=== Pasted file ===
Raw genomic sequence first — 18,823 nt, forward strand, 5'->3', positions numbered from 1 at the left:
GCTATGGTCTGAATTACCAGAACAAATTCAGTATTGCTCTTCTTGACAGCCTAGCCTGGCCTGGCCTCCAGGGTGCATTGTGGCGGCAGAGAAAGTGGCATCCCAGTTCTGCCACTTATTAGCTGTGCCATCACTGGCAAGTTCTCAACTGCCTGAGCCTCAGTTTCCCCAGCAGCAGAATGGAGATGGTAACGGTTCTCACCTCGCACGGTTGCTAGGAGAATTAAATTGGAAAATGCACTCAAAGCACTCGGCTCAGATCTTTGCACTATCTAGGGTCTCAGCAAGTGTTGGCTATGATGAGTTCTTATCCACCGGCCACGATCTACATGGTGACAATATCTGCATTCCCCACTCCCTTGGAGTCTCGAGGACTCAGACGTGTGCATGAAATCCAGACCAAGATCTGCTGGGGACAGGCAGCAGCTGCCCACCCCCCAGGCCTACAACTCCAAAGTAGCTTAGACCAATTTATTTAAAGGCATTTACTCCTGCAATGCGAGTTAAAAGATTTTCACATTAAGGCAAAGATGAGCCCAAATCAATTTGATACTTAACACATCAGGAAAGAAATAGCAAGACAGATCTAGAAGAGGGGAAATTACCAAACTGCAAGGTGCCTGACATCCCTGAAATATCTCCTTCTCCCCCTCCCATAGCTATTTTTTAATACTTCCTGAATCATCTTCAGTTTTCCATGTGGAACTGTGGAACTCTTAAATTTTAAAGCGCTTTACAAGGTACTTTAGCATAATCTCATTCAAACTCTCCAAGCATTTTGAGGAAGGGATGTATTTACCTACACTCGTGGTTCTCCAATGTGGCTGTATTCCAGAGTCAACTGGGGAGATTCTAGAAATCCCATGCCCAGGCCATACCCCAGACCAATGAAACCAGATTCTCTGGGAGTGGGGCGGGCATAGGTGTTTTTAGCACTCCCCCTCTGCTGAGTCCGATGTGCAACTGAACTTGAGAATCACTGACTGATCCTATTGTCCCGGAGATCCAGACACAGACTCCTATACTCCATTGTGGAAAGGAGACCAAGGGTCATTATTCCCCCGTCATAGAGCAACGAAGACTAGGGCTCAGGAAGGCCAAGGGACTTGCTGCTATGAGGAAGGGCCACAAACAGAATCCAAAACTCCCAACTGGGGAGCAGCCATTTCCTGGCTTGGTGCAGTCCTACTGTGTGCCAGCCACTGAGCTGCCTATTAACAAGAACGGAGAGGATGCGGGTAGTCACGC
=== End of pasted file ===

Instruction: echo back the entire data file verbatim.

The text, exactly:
Raw genomic sequence first — 18,823 nt, forward strand, 5'->3', positions numbered from 1 at the left:
GCTATGGTCTGAATTACCAGAACAAATTCAGTATTGCTCTTCTTGACAGCCTAGCCTGGCCTGGCCTCCAGGGTGCATTGTGGCGGCAGAGAAAGTGGCATCCCAGTTCTGCCACTTATTAGCTGTGCCATCACTGGCAAGTTCTCAACTGCCTGAGCCTCAGTTTCCCCAGCAGCAGAATGGAGATGGTAACGGTTCTCACCTCGCACGGTTGCTAGGAGAATTAAATTGGAAAATGCACTCAAAGCACTCGGCTCAGATCTTTGCACTATCTAGGGTCTCAGCAAGTGTTGGCTATGATGAGTTCTTATCCACCGGCCACGATCTACATGGTGACAATATCTGCATTCCCCACTCCCTTGGAGTCTCGAGGACTCAGACGTGTGCATGAAATCCAGACCAAGATCTGCTGGGGACAGGCAGCAGCTGCCCACCCCCCAGGCCTACAACTCCAAAGTAGCTTAGACCAATTTATTTAAAGGCATTTACTCCTGCAATGCGAGTTAAAAGATTTTCACATTAAGGCAAAGATGAGCCCAAATCAATTTGATACTTAACACATCAGGAAAGAAATAGCAAGACAGATCTAGAAGAGGGGAAATTACCAAACTGCAAGGTGCCTGACATCCCTGAAATATCTCCTTCTCCCCCTCCCATAGCTATTTTTTAATACTTCCTGAATCATCTTCAGTTTTCCATGTGGAACTGTGGAACTCTTAAATTTTAAAGCGCTTTACAAGGTACTTTAGCATAATCTCATTCAAACTCTCCAAGCATTTTGAGGAAGGGATGTATTTACCTACACTCGTGGTTCTCCAATGTGGCTGTATTCCAGAGTCAACTGGGGAGATTCTAGAAATCCCATGCCCAGGCCATACCCCAGACCAATGAAACCAGATTCTCTGGGAGTGGGGCGGGCATAGGTGTTTTTAGCACTCCCCCTCTGCTGAGTCCGATGTGCAACTGAACTTGAGAATCACTGACTGATCCTATTGTCCCGGAGATCCAGACACAGACTCCTATACTCCATTGTGGAAAGGAGACCAAGGGTCATTATTCCCCCGTCATAGAGCAACGAAGACTAGGGCTCAGGAAGGCCAAGGGACTTGCTGCTATGAGGAAGGGCCACAAACAGAATCCAAAACTCCCAACTGGGGAGCAGCCATTTCCTGGCTTGGTGCAGTCCTACTGTGTGCCAGCCACTGAGCTGCCTATTAACAAGAACGGAGAGGATGCGGGTAGTCACGC